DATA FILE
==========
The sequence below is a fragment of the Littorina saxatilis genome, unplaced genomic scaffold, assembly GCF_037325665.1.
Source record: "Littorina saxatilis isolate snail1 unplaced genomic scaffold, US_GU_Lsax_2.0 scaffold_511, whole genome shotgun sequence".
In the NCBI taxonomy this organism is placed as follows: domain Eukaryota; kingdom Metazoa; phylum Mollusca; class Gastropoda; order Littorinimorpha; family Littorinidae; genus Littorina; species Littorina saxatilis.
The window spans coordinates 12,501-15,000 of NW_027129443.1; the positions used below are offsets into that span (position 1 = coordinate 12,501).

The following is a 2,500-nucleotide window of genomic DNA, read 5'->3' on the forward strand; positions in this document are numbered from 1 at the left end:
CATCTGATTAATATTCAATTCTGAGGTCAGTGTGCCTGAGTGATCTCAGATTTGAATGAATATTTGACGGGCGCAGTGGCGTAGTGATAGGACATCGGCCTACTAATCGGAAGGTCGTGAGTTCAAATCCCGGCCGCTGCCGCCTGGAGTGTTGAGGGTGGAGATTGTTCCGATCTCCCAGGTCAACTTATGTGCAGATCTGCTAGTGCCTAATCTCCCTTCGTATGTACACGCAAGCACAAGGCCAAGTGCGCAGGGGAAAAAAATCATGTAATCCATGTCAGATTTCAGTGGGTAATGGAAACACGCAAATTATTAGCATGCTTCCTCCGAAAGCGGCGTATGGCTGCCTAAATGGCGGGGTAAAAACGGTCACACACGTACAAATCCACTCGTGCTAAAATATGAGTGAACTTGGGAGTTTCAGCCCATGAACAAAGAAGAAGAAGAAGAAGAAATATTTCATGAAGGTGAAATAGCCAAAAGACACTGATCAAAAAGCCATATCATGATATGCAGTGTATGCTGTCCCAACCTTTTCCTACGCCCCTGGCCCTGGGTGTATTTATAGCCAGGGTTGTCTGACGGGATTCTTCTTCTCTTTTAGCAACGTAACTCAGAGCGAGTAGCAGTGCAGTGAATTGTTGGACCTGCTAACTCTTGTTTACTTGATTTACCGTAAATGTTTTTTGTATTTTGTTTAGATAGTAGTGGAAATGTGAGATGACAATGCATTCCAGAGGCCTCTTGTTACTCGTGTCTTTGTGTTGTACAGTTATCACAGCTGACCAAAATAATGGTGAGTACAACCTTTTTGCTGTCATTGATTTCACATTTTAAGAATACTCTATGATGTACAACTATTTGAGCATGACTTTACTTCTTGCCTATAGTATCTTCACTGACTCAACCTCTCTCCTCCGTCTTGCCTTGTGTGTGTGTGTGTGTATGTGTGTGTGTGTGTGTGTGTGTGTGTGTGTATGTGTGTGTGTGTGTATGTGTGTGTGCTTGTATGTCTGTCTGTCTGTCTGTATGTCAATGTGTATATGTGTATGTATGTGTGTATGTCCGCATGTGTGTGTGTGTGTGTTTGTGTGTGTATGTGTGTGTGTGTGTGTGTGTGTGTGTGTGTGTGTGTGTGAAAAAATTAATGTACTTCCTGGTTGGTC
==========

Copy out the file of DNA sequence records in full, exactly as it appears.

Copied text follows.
The sequence below is a fragment of the Littorina saxatilis genome, unplaced genomic scaffold, assembly GCF_037325665.1.
Source record: "Littorina saxatilis isolate snail1 unplaced genomic scaffold, US_GU_Lsax_2.0 scaffold_511, whole genome shotgun sequence".
In the NCBI taxonomy this organism is placed as follows: domain Eukaryota; kingdom Metazoa; phylum Mollusca; class Gastropoda; order Littorinimorpha; family Littorinidae; genus Littorina; species Littorina saxatilis.
The window spans coordinates 12,501-15,000 of NW_027129443.1; the positions used below are offsets into that span (position 1 = coordinate 12,501).

The following is a 2,500-nucleotide window of genomic DNA, read 5'->3' on the forward strand; positions in this document are numbered from 1 at the left end:
CATCTGATTAATATTCAATTCTGAGGTCAGTGTGCCTGAGTGATCTCAGATTTGAATGAATATTTGACGGGCGCAGTGGCGTAGTGATAGGACATCGGCCTACTAATCGGAAGGTCGTGAGTTCAAATCCCGGCCGCTGCCGCCTGGAGTGTTGAGGGTGGAGATTGTTCCGATCTCCCAGGTCAACTTATGTGCAGATCTGCTAGTGCCTAATCTCCCTTCGTATGTACACGCAAGCACAAGGCCAAGTGCGCAGGGGAAAAAAATCATGTAATCCATGTCAGATTTCAGTGGGTAATGGAAACACGCAAATTATTAGCATGCTTCCTCCGAAAGCGGCGTATGGCTGCCTAAATGGCGGGGTAAAAACGGTCACACACGTACAAATCCACTCGTGCTAAAATATGAGTGAACTTGGGAGTTTCAGCCCATGAACAAAGAAGAAGAAGAAGAAGAAATATTTCATGAAGGTGAAATAGCCAAAAGACACTGATCAAAAAGCCATATCATGATATGCAGTGTATGCTGTCCCAACCTTTTCCTACGCCCCTGGCCCTGGGTGTATTTATAGCCAGGGTTGTCTGACGGGATTCTTCTTCTCTTTTAGCAACGTAACTCAGAGCGAGTAGCAGTGCAGTGAATTGTTGGACCTGCTAACTCTTGTTTACTTGATTTACCGTAAATGTTTTTTGTATTTTGTTTAGATAGTAGTGGAAATGTGAGATGACAATGCATTCCAGAGGCCTCTTGTTACTCGTGTCTTTGTGTTGTACAGTTATCACAGCTGACCAAAATAATGGTGAGTACAACCTTTTTGCTGTCATTGATTTCACATTTTAAGAATACTCTATGATGTACAACTATTTGAGCATGACTTTACTTCTTGCCTATAGTATCTTCACTGACTCAACCTCTCTCCTCCGTCTTGCCTTGTGTGTGTGTGTGTGTATGTGTGTGTGTGTGTGTGTGTGTGTGTGTGTATGTGTGTGTGTGTGTATGTGTGTGTGCTTGTATGTCTGTCTGTCTGTCTGTATGTCAATGTGTATATGTGTATGTATGTGTGTATGTCCGCATGTGTGTGTGTGTGTGTTTGTGTGTGTATGTGTGTGTGTGTGTGTGTGTGTGTGTGTGTGTGTGTGTGAAAAAATTAATGTACTTCCTGGTTGGTC